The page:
So, what’s the thought process behind this? Institutions like to clone and perpetuate themselves. I hate to break this news to some, but government is an institution. The bottom line with most corporations is the bottom line. One way to expand the bottom line is to control the market. If everyone has to get a product, no matter what product, from one source or consortium, the source can control the price by artificially changing the demand to supply ratio. If you control the supply you can artificially manipulate the demand and control the price. This is also true when the source controls who they supply. Can’t happen? First check out the price of oil and gasoline and the big oil profits of the last couple of years. Second, check out past supply tactics to control price, etc. by entities like Microsoft. I rest my case.
One contention for the controls, as proposed by the NIAA, is that it will enhance export markets. Small producers and individuals aren’t involved in export markets but will be expected to comply with, and pay for it. My very limited experience in that area is most Europeans and Asians aren’t interested in the excessively high antibiotic use, genetic manipulation and lack of individual cow testing for mad cow disease, rejected by the USDA, as is the case in the US.
The NAIS will place extreme financial and time burdens on the small producers, homesteaders and individuals who are involved in meat production for sale or personal use. As stated, it would also place unnecessary burdens on non-food animals use such as horses and animals for show. The USDA admits that “there will be costs to producers” (plan pg. 11) and that “private funding will be required”, which almost always translates into “taxpayer.”
Those involved in the NIAA include Monsanto, Monsanto is also involved in Terminator Seeds, GMO , also known as Frankenfoods (from Frankenstein), let that mental picture roll around inside your head for a moment and you’ll understand where the name came from, The National Pork Producers, Cargill Meat and Hi-tech I.D. equipment manufacturers like Digital Angel, Inc. EZ-ID/AVID ID and Micro Beef Technologies, Ltd., plus others to a lesser degree. The National Cattleman’s Beef Association wants to privatize the database and according to Lancaster Farming , Aug. 6, 2005 the NCBA wants it to be them who’s in control and who the registration fees would be paid to.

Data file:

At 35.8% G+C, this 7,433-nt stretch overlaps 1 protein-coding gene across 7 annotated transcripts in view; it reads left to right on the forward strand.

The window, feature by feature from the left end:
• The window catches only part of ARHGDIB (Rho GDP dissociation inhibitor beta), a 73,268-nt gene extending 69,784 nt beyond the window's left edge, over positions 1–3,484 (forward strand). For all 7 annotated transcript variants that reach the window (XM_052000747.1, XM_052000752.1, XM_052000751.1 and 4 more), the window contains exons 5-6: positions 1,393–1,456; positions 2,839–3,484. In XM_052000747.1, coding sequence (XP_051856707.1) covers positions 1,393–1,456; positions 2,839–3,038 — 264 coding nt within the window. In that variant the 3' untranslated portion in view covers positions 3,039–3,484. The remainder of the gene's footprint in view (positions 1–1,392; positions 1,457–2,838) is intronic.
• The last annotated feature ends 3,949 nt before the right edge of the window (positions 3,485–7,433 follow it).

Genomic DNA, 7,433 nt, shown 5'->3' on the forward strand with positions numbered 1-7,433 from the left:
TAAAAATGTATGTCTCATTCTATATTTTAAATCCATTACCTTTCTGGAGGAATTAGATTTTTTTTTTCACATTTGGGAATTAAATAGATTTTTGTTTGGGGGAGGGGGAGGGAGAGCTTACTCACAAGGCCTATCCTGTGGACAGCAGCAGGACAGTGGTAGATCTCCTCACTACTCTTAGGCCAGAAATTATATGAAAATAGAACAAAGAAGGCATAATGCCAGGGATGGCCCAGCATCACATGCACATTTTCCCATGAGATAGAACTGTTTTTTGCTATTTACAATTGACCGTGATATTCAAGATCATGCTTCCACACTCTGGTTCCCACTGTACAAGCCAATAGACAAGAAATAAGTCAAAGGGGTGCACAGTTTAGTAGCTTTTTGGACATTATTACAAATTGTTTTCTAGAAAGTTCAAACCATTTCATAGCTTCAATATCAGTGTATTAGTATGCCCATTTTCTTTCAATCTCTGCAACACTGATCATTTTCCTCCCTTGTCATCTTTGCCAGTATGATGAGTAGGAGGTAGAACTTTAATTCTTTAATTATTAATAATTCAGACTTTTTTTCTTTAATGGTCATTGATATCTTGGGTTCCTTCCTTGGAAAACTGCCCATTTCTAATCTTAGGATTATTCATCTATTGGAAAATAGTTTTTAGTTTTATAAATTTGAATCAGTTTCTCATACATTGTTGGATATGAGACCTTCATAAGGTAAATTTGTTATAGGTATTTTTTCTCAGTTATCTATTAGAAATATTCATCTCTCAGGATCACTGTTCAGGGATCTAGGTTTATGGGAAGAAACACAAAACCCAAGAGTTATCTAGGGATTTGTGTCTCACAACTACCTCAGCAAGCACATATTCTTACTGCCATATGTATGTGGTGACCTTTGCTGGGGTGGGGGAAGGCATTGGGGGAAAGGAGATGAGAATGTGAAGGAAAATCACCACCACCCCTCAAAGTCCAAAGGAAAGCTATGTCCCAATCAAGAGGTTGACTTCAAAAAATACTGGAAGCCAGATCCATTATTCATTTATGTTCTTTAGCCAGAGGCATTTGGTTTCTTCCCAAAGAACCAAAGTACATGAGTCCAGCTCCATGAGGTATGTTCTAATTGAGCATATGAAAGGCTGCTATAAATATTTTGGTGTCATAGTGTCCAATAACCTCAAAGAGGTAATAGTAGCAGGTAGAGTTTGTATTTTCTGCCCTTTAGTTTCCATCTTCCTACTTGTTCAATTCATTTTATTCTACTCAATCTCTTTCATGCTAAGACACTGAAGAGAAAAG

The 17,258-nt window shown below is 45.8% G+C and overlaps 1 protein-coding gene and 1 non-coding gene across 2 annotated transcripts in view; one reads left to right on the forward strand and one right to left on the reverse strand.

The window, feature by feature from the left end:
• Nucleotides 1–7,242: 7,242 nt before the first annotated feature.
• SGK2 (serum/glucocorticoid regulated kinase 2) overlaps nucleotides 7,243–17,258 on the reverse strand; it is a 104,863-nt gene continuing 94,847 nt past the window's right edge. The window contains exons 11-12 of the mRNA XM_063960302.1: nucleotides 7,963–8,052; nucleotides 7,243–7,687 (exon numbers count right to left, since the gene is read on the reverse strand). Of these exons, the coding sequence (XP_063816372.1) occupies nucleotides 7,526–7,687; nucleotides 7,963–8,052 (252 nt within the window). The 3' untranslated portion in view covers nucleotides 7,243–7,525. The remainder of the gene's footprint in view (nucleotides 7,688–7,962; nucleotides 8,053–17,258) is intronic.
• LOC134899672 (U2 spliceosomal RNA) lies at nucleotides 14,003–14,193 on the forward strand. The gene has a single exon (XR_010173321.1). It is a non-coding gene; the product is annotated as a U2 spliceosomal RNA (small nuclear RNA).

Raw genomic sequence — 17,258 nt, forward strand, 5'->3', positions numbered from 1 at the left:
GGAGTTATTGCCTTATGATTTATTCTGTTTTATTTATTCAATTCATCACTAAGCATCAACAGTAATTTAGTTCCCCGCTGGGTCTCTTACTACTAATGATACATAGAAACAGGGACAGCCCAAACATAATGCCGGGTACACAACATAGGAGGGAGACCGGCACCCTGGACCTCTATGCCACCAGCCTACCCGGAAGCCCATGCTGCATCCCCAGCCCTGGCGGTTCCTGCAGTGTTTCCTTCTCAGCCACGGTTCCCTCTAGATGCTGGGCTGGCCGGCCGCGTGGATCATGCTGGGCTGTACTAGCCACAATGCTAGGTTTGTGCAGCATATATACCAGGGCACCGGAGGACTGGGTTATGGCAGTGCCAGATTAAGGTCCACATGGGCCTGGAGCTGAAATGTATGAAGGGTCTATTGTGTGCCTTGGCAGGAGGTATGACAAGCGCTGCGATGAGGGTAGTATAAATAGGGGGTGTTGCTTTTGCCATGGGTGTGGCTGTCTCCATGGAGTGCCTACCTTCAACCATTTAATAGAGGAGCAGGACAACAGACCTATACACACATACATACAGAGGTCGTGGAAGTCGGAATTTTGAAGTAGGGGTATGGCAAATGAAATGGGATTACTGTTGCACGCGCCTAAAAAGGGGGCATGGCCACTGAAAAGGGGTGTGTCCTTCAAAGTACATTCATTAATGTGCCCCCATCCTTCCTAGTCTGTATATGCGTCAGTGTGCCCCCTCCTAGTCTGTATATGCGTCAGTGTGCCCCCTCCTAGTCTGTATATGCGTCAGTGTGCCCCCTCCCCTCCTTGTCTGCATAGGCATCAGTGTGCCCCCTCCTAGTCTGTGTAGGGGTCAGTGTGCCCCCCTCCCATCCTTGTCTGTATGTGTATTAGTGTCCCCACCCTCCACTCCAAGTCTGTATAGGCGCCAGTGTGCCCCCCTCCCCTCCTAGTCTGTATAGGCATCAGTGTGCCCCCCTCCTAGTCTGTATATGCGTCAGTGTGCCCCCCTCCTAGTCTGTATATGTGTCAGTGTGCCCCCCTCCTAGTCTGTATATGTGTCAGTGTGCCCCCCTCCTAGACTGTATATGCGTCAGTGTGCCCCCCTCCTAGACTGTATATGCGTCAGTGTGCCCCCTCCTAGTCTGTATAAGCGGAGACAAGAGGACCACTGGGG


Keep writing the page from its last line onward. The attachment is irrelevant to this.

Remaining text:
For more clarification read the following sections of the Draft Strategic Plan (PLAN) and Draft Program Standards (STDS). Stds pgs, 3,4, 6,7,10,12,13,17,20, 21,27,28. Plan pgs, 5,10,13,17.
Advice from opponents is: don’t voluntarily register or comply without at least first demanding and reading all the material.
Fresh meat comes from local sources, not something that has been shipped half way around the world.
The government giveth and the government taketh away. If you want your food supply and prices controlled, and want to have another freedom taken away, you can sit back and let it happen. Or, you can do your homework and voice your opinions to the USDA or contact your congressman.
Meanwhile, don’t sign anything that you haven’t read completely or volunteer to join a program if you don’t have all the information.
For more information go to http://www.nonais.org or http://www.nonais.com